Taiwan's semiconductor success explained in Sun Tzu's concepts

Colley Hwang; Judy Lin, DIGITIMES Asia 0


It has been half a century since the semiconductor industry began in the 1970s. At first, semiconductors were just a supporting component developed by large corporations to enhance the functionality of their system products. However, the formation of the industry began with Intel in Silicon Valley.

Later, Intel and Microsoft jointly created a platform for the personal computer (PC) industry, which gave the semiconductor industry a big stage. Intel's microprocessors and the successive development of memory in the US, Japan, and Korea have all contributed to the gradual evolution of the industry.

After the launch of the iPhone in 2007, the two-way data transfer smartphone was another turning point. China's utilization of the domestic market allowed various smart applications to be deepened and optimized in the Chinese market, allowing eight Chinese cell phone brands to enter the global Top 10.

Along with the growth of the mobile phone industry, the red supply chain has been in the spotlight, and Taiwan manufacturers are on the edge of their seats. Semiconductors have become the last line of defense for Taiwan's technology industry. In the eyes of Western powers, Taiwan is a line of defense and could also be the caveat for China to break through the blockade.

I wrote my new book not to record heroic stories of industry leaders or make factual accounts of the industry, but to explore the inflection points of the industry.

How do we understand the concepts of the technology industry as it slowly evolves from a technology-led era to an application-driven era?

Evolution of the industry from PCs and cell phones to the Internet of Things

In the era of PCs and cell phones, brands determined the technical specifications, and the top-down decision-making process was technology-driven. In the Internet of Everything era, in addition to chips for high-performance computing (HPC) in data centers and memory for mass data storage, application-driven edge computing will lead to a trend of multi-track production and regional division of labor. Many enterprises would vie for local partners with the same core values for long-term cooperation when they migrate their supply chains.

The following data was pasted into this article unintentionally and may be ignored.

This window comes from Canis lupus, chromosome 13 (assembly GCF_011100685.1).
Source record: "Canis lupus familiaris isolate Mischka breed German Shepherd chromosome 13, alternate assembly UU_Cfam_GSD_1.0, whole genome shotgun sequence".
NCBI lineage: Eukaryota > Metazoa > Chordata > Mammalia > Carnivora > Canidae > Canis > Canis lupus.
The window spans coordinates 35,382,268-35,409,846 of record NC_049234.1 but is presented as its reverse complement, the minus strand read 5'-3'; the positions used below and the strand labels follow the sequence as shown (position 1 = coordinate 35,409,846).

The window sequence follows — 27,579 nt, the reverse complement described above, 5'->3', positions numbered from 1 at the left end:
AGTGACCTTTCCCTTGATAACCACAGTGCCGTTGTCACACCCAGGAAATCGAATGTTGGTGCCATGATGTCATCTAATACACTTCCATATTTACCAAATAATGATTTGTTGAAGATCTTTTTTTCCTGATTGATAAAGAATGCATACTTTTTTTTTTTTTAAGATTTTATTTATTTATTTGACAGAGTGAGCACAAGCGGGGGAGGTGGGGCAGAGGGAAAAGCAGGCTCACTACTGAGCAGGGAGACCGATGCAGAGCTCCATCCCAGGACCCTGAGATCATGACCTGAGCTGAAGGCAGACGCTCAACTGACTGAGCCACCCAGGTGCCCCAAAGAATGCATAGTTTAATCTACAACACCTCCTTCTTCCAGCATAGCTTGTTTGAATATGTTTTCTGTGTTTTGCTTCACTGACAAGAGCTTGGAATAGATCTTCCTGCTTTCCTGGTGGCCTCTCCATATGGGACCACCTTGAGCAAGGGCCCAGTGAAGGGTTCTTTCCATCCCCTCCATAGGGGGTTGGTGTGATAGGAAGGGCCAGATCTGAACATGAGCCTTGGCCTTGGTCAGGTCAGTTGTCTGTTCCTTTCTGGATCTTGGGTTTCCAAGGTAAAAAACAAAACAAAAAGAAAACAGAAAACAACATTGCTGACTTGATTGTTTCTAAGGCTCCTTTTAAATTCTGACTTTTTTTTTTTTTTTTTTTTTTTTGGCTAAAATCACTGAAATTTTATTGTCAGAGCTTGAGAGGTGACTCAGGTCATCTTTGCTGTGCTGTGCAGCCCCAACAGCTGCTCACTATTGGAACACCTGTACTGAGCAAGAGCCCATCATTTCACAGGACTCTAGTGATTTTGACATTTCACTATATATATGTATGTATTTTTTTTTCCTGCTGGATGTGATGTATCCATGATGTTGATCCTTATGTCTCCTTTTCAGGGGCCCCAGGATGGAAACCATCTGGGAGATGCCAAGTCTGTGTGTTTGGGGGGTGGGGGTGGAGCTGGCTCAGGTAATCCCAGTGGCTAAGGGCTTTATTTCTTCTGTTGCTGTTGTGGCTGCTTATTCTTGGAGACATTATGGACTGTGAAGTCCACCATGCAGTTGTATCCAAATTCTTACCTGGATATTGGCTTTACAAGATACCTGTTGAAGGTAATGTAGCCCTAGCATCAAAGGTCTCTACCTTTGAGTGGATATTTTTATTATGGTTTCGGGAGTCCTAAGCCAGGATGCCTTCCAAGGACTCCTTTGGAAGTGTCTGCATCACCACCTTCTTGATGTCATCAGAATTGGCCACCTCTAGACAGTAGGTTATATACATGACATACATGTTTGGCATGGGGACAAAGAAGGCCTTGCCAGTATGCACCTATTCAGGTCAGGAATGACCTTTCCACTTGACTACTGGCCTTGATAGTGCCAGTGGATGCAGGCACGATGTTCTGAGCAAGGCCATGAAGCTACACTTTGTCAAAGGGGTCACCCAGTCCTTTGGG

We agree that the key trigger for the shift from globalization to de-globalization was the US-China trade war, and the change in the industrial ecosystem is also an important factor.

Wisdom from an ancient horse race - use the best talent to compete

Taiwan used to be a lonely and humble player in the semiconductor industry but started to attract global attention due to the chip crunch during the pandemic. Its rise to fame can be illustrated by Sun Tzu's "The Art of War," which states that "facing the rivals with a formal army and win the battle with surprise attacks" and that "when facing dire situations, stay alert like a crossbow that is ready to fire and stay agile like the swiftness of a crossbow bolt," which is the key to Taiwan's success over the past half-century of its development. We were fortunate, but we worked hard as well. I always say, "Don't rely on a sudden flash of good ideas." Only through long-term accumulation of knowledge and efforts will there be a chance to achieve surprising results.

Secondly, Taiwan is a small island with limited natural resources surrounded by powerful enemies. Taiwan's situation in geopolitics in the 1970s and 1980s was even worse than today, thus allowing Taiwan to turn the disadvantages of a dense population and scarce land resources into advantages for Taiwan's industrial development.

Leverage external forces and wait to act at the right moment

As we all know, the development of a country, society, enterprise, and even an individual depends on favorable conditions. The "form" that Sun Tzu talked about is the essence of the subject, and "the situation" is the external conditions that can both be substance and virtual. When a rock is floated by the torrent, it is the work of the external situation.

It means that even if one's essence is good enough, one still has to make good use of the external situation, grasp the right opportunity, and take action at the right moment, then one can naturally achieve something. The key to leveraging the ability of the water to float a rock is that there is a difference in speed, and the acceleration of force occurs because of the difference in speed.

The key to Taiwan's success in developing the semiconductor industry over the past half-century lies in the fact that it possessed certain conditions and developed its high-tech industries at the right time and in the right way. International developments were also favorable to Taiwan.

When Taiwan was building science parks, investing in research consortiums such as ITRI, and developing semiconductor clusters led by TSMC, China was only waking up from the Cultural Revolution. Taiwan's success is attributed to its efforts and the luck that many other countries did not have.

Colley Hwang, president of DIGITIMES Asia, is a tech industry analyst with more than three decades of experience under his belt. He has written several books about the trends and developments of the tech industry, including Asian Edge: On the Frontline of the ICT World published in 2019, and Disconnected ICT Supply Chain: New Power Plays Unfolding published in 2020.